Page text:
Today’s readings are very familiar. As Christians we have heard and contemplated the Passion of Jesus Christ from our earliest days as a Christian and we hear the expression, ‘to fulfil the Scriptures’ or ‘in accordance with the Scriptures’ and in the 21st Century we accept that these things happened in Biblical times, a very long time ago. But to give this a little bit of context, today’s psalm was written a thousand years before Jesus was born, it is on a par with William the Conqueror writing about Queen Elizabeth II and getting all the facts right.

The Passion account we have this year is from the Gospel of Mark, like all of the Gospels, it has an account of when Jesus was taken into custody. When reflecting on this Gospel, I was reminded that there is a description of a young man fleeing naked from the scene, leaving behind his clothing. This has two parallels first of all the clothing he leaves behind is a linen cloth. Next Sunday, as we celebrate the resurrection, we will hear that the tomb was empty except for the linen cloth, which had been used to wrap the Body of the Crucified Christ. The second parallel is that when Jesus first called the disciples, they left everything to follow him, and at His arrest they left everything – including the clothes they wore- to get away from him.1

I don’t think anyone would blame the disciples from fleeing, firstly it was to fulfil the Scriptures, secondly it is human instinct to save oneself at a time of danger. Our Gospel reading shows Jesus at his most human and at his most divine. He displays all of the human traits of fear, concern for his friends, understanding that they were tired and excusing it as a good friend would do. His divinity was highlighted by the fact He knew He would be betrayed; He knew who would betray Him, He knew He was going to be tortured and killed and He was prepared to do all of that for us.

If you have struggled to keep to your Lenten sacrifices, please take heart this week and redouble your efforts. Read the Scriptures, fast, give to the poor. Our token effort is minimal compared to what Jesus has done for us. If you have been successful with your Lenten sacrifices, don’t rest on your laurels; the message is the same – redouble your efforts, read the Scriptures, fast and give to the poor. This is not a time to run away, we already know that following the sadness of Good Friday there will be joy on Easter Sunday. The disciples who fled on that first Holy Thursday did not have that knowledge, they had not yet received the Holy Spirit, they had not yet encountered the Risen Christ.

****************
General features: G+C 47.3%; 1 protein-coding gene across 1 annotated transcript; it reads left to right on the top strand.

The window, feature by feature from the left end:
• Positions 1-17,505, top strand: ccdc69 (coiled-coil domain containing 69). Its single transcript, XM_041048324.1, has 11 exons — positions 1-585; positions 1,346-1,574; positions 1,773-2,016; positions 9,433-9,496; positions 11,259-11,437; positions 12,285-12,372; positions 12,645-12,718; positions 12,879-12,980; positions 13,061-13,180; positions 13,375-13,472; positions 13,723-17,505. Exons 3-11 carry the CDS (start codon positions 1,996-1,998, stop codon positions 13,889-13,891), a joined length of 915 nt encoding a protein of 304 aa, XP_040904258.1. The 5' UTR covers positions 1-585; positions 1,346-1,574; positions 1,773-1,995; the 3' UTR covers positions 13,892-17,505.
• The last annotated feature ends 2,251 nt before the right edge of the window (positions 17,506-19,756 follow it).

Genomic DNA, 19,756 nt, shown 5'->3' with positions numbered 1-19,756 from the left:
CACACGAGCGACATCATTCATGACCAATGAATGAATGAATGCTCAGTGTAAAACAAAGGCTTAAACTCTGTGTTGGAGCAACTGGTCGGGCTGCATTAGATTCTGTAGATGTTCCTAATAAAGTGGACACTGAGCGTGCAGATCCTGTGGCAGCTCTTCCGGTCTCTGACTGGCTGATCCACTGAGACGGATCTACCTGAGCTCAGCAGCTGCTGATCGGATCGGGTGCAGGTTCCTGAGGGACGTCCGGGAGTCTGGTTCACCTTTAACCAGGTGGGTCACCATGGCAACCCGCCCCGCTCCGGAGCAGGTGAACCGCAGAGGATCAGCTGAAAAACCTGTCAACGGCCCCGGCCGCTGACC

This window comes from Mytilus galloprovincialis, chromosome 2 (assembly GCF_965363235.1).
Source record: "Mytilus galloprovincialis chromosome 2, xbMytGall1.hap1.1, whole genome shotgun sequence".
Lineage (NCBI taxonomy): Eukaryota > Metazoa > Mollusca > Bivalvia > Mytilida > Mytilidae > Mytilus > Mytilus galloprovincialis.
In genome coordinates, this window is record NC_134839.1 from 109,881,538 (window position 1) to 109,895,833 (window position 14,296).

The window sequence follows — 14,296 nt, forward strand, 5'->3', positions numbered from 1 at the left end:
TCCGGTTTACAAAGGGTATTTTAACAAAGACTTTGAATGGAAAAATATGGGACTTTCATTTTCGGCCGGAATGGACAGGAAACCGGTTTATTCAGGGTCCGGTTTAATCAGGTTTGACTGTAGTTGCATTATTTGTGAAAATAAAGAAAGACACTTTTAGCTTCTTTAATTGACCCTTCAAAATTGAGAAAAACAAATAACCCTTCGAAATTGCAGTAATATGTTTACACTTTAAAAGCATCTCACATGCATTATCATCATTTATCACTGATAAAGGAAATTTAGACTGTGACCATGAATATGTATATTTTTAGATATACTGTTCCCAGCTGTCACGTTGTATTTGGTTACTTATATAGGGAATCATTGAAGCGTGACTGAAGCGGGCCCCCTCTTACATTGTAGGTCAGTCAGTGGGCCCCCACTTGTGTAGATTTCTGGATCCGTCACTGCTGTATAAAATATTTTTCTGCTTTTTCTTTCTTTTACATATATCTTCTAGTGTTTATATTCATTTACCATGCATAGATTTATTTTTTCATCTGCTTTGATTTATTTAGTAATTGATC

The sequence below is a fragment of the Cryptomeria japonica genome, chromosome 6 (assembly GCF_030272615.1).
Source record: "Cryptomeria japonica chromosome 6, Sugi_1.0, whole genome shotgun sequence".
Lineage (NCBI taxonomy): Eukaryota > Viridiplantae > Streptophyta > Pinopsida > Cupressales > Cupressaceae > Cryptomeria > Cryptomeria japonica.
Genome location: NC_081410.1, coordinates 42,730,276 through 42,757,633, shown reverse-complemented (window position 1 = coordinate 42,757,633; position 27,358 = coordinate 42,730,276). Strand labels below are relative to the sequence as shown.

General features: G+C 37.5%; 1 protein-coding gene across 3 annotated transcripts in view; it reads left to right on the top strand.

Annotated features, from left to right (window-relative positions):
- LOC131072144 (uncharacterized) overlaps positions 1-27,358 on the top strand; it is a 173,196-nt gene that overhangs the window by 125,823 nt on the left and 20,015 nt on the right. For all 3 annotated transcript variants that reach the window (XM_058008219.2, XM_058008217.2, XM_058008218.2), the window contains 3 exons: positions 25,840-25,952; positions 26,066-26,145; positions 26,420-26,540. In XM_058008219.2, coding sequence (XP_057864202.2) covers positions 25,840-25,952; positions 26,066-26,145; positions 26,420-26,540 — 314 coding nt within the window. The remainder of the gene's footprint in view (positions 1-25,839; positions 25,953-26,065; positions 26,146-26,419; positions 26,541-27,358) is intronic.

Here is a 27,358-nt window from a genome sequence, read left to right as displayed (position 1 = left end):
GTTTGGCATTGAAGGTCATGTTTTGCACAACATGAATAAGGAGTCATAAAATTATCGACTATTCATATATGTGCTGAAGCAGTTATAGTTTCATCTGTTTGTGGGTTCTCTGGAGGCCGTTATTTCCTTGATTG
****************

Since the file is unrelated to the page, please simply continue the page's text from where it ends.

Please keep in your prayers this week

  • All those who are sick, all those who care for them and all Key workers who are striving to keep us safe.
  • For all those taking part in the Walk for Water campaign, that we all have the strength to overcome any physical ailments and reach their targets before the end of Lent.
  • For those who have been putting off going to the Sacrament of Reconciliation; that they will have the courage to go and receive God’s forgiveness.
  • For those who do not believe in God, that this Lent and Easter will open their eyes to the magnificent wonder of our Creator.
  • For all those taking part in the online Alpha course, as they look at how we can share God’s message.
  • For all those receiving Sacraments at our Easter Vigil Services, especially for Joe and Oliwia at St Bede’s and Mo at St Michael’s, we wish them all a blessed week and a full outpouring of the Holy Spirit.

Once again, I thank those who have sponsored me on my Walk for Water Challenge in aid of Cafod. If you would like to sponsor me, please go to Deacon Tony’s Walk for Water Challenge | Walk for Water | CAFOD I have now completed the 500,000 steps since Ash Wednesday and with your help I have raised overt £1600 for Cafod. I intend to keep going with the steps up until Easter Sunday, it is not too late to sponsor me.

All donations are greatly appreciated and as always if you are unable to financially support me or the others taking part your prayers are very welcome.

Deacon Tony Darroch, 27th March 2021.

Some thoughts and links to help us as we approach the Easter Triduum and Easter Sunday next week.

Sunday – St. Teresa of Avila and beginning again during Holy Week – Catholic World Report

Monday – “Unless there is a Good Friday in your life, there can be no Easter Sunday.” ― Archbishop Fulton J. Sheen

Tuesday – 10 Quotes For Holy Week – Diocesan

Wednesday – “Mount Calvary is the academy of love” St Francis de Sales, Doctor of the Church

Thursday – “We adore you and we bless you, Lord Jesus Christ, here and in all the churches which are in the whole world, because by your holy cross you have redeemed the world.” St. Francis of Assisi, Deacon

Friday – “After you say your morning offering today, Good Friday, we should all keep this in Mind about Jesus: It was not necessary for Him to undergo so much torment. He could have avoided those trials, those humiliations, that ill-usage, that iniquitous judgement, and the shame of the gallows, and the nails and the lance… But He wanted to suffer all this for you and for me. And we, are we not going to respond? Very likely there will be times, when alone in front of a crucifix, you find tears coming to your eyes. Don ‘t try to hold them back… But try to ensure that those tears give rise to a resolution. “
-St. Jose Maria Escriva’s Way of the Cross

Saturday – “If you can talk with the Lord in prayer, talk to Him, offer Him your praise; if, due to great weariness, you cannot speak, do not find displeasure in the ways of the Lord. Stay in the room like servants of the court do and make a gesture of reverence. He will see you, and your presence will be pleasing to Him. He will bless your silence and at another time you will find consolation when He takes you by the hand.” St Pio of Pietrelcina

1 Robert Draper, Pastoral Review Vol 17 Issue 1 (Tablet Publishing, Twickenham, 2021)